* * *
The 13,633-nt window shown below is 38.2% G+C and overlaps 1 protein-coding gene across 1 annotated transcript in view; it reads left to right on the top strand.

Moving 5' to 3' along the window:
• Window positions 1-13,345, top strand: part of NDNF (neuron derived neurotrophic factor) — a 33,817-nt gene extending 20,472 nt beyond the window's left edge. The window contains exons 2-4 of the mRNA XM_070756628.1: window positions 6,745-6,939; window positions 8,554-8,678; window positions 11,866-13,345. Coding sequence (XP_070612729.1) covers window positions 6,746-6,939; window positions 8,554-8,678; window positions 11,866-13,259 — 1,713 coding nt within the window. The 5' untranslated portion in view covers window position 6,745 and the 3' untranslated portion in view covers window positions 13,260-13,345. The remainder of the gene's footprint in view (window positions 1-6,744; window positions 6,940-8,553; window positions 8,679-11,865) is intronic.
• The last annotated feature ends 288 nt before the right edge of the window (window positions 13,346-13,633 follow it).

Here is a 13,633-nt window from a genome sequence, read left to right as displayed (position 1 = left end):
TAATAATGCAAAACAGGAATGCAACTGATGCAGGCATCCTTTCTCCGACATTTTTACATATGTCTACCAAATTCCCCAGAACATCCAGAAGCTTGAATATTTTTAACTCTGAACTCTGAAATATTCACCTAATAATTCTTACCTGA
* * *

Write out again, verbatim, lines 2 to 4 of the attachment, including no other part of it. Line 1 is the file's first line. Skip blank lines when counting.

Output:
Moving 5' to 3' along the window:
• Window positions 1-13,345, top strand: part of NDNF (neuron derived neurotrophic factor) — a 33,817-nt gene extending 20,472 nt beyond the window's left edge. The window contains exons 2-4 of the mRNA XM_070756628.1: window positions 6,745-6,939; window positions 8,554-8,678; window positions 11,866-13,345. Coding sequence (XP_070612729.1) covers window positions 6,746-6,939; window positions 8,554-8,678; window positions 11,866-13,259 — 1,713 coding nt within the window. The 5' untranslated portion in view covers window position 6,745 and the 3' untranslated portion in view covers window positions 13,260-13,345. The remainder of the gene's footprint in view (window positions 1-6,744; window positions 6,940-8,553; window positions 8,679-11,865) is intronic.
• The last annotated feature ends 288 nt before the right edge of the window (window positions 13,346-13,633 follow it).